Apps & Mobile

Apple’s New iPad Mini As An Awesome Music Device


image from www.google.comBy Jason Papanicholas of Evolver.fm.

When Steve Jobs announced the iPad a few years ago, it took most people by surprise, although Apple has had a hard time keeping a lid on other upcoming launches. Today, Apple was not remotely close to keeping the new iPad Mini a secret, with many blogs reporting leaked mockups and blurry photos over the weeks leading up to today’s event, during which the much-heralded device was, in fact, announced, along with the iPad 4, new iMacs, and new MacBooks.

Today’s announcement was expected, but there are always a few surprises and new details on offer — and some of them have implications for our favorite gadget users: music fans.

We kept a running tally of all the music-related stuff, as we did with its September iPhone 5 announcement, and October 2011 event. Here’s what music you need to know about what the iPad Mini will do for your music and apps:

  • The high-resolution display means crystal-clear, vibrant-looking music apps. Apple has always used cutting-edge screen components in its computers and handhelds, but the iPad Mini goes even further than usual, by smushing the 1024 by 768 resolution from the iPad 2 into a smaller area.
  • The fact that the iPad Mini has the same resolution as the iPad 2 means developers won’t have to modify existing iPad apps in order for them to run. You’ll be able to use all of your favorite iPad music apps. As Apple says, “If it’s made for iPad, it’s made for iPad Mini,” and that is good news for music fans and app developers. Without this, the iPad Mini would almost certainly be doomed.
  • A new super-fast A6X processor means twice the CPU and graphics performance. Apps will run faster, which is always nice, but for instruments and remixing tools, it’s crucial.
  • The new iPad Mini is 23 percent thinner and 53 percent lighter than than the third-generation iPad, according to Apple — but fortunately, that doesn’t impact battery life. You still get up to 10 hours of music playback.
  • The new iPads will use Apple’s new Lightning dock connecter, Apple’s annoying new standard for mobile devices. If you want to use any hardware with the old dock connector, like iHomes or car docks, you’ll need an adapter, or maybe several of them.
  • The new iPad is thinner and lighter than its main competitor, the Google Nexus 7. In addition, more developers build for iOS, especially when it comes to high-end or specialized music apps. The iPad Mini should also lack the audio issues that have dogged some Androids. Plus, Audiobus! Audio Copy/paste!
  • You can hold it in one hand and fit it in a blazer pocket, but you can also run iPad-only music apps.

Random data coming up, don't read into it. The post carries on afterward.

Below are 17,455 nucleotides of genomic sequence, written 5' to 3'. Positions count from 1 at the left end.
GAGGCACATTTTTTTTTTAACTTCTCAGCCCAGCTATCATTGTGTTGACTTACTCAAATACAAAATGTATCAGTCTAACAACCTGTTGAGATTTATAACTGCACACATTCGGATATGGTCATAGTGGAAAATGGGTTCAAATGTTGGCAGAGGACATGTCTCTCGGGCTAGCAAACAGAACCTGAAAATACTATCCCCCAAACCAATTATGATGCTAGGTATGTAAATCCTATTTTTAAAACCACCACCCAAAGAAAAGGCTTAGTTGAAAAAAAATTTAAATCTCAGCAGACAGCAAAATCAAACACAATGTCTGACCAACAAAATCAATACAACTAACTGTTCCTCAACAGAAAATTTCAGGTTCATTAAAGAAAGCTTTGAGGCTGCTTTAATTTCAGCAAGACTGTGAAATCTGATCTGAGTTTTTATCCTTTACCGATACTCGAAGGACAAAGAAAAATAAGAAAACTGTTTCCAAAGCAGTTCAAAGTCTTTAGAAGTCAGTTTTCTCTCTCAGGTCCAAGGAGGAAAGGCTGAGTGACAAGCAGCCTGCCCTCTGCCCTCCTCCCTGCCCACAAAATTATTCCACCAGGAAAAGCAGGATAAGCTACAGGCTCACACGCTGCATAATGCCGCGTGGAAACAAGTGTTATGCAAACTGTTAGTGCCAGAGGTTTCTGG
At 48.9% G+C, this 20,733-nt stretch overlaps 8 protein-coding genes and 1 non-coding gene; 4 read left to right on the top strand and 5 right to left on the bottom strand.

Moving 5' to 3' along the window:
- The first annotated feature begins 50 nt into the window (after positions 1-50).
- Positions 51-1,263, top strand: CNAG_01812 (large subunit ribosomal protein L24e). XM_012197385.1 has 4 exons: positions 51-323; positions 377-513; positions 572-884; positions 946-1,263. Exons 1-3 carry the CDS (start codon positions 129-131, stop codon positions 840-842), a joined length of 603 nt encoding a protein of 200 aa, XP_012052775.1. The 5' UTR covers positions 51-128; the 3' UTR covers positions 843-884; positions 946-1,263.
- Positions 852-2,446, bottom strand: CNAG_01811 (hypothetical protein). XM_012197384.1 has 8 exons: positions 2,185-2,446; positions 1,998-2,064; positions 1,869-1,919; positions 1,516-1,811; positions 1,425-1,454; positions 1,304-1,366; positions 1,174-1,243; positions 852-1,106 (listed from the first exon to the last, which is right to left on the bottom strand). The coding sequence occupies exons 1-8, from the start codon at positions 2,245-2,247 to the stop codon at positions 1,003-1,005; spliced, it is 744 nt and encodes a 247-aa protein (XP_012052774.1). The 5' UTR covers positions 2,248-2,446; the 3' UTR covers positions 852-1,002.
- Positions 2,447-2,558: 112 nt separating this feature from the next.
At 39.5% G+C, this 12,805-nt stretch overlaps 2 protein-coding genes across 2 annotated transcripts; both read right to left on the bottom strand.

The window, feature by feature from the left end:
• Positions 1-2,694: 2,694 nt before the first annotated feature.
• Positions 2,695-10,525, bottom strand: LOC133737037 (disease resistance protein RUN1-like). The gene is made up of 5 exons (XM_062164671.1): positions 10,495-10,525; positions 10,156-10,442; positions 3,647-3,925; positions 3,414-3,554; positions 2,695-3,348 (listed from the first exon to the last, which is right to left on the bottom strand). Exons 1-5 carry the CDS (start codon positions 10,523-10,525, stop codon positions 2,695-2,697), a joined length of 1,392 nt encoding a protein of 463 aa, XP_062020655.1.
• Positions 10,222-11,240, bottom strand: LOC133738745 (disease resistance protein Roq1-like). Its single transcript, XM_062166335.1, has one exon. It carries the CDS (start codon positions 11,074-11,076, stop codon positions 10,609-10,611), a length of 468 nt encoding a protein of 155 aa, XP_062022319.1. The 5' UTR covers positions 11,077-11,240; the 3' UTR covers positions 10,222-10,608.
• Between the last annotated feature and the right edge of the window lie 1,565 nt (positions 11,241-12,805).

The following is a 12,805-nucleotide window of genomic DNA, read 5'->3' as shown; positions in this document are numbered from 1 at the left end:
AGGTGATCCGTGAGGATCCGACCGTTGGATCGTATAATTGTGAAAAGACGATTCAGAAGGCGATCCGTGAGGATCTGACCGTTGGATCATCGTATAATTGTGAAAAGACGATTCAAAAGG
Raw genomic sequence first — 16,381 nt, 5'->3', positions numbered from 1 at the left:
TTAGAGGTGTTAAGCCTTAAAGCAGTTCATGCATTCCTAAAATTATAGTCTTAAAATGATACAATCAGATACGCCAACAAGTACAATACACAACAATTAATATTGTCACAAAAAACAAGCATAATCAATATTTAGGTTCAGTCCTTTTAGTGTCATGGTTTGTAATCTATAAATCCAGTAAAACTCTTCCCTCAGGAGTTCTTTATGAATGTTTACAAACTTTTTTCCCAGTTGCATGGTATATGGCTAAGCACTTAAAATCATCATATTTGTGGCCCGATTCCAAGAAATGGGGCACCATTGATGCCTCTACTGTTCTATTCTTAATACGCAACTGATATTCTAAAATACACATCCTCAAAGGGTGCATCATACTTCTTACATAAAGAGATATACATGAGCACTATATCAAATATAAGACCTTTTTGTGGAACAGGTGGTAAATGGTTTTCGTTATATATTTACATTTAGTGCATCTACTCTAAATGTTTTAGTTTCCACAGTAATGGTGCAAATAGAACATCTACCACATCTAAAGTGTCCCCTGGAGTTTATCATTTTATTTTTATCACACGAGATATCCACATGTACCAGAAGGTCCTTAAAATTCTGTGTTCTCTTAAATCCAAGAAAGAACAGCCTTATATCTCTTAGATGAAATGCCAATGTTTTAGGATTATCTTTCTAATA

• The new, smaller form factor and lower price should put more iPads in people’s hands, which means that we’ll be seeing more apps optimized for tablet use
  • The “ultrafast wireless” (a.k.a. the LTE cellular connection on some models) will allow for music apps like Spotify to stream music in the highest quality, although you’re still subject to data limits, so be careful out there.
  • The new iPad is just over a hundred dollars more than an iPod Touch, so we’ll likely start seeing less of those out there — especially among video habitues. We know — this one is only tangentially related to music, but it could make YouTube more than a music app`, where the kids are concerned.
  • Apple has now sold 35 billion iOS apps, so music app developers are unlikely to quit focusing on those any time soon.

Image courtesy of Apple.com


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5 Comments

  1. The iPad Mini still has an A5 SoC. Only the flagship iPad (4th Gen) is getting the A6X.
    Anyone using an iPad with MIDI controllers (by way of dock connector adapters) will need to add another $30-40 to their investment for an adapter (as you described).
    I’d also note that a smaller screen means less real estate for interaction with music production apps – with the iPad Mini, every knob, button, switch, lever, and key will shrink. Complex apps like Korg iMS-20 will only be more difficult to use.

  2. I listen to my kindle as a radio. The new kindle has dolby speakers which sound fabulous. I would like to buy the new ipad mini but am wondering how the sound quality is without the use of headphones or added speakers. Any help out there on this issue?

  3. Very incorrect processor information in this article, as the first commenter pointed out. I hope someone will correct it soon. It’s a shame that better research was not done before this article was published.
    The iPad Mini is nearly the same as the iPad2, just smaller, but not small enough to place in a pocket, like the Nexus 7 or Kindle Fire, so you are sacrificing screen space, which is important for music creation apps, without getting any better portability.

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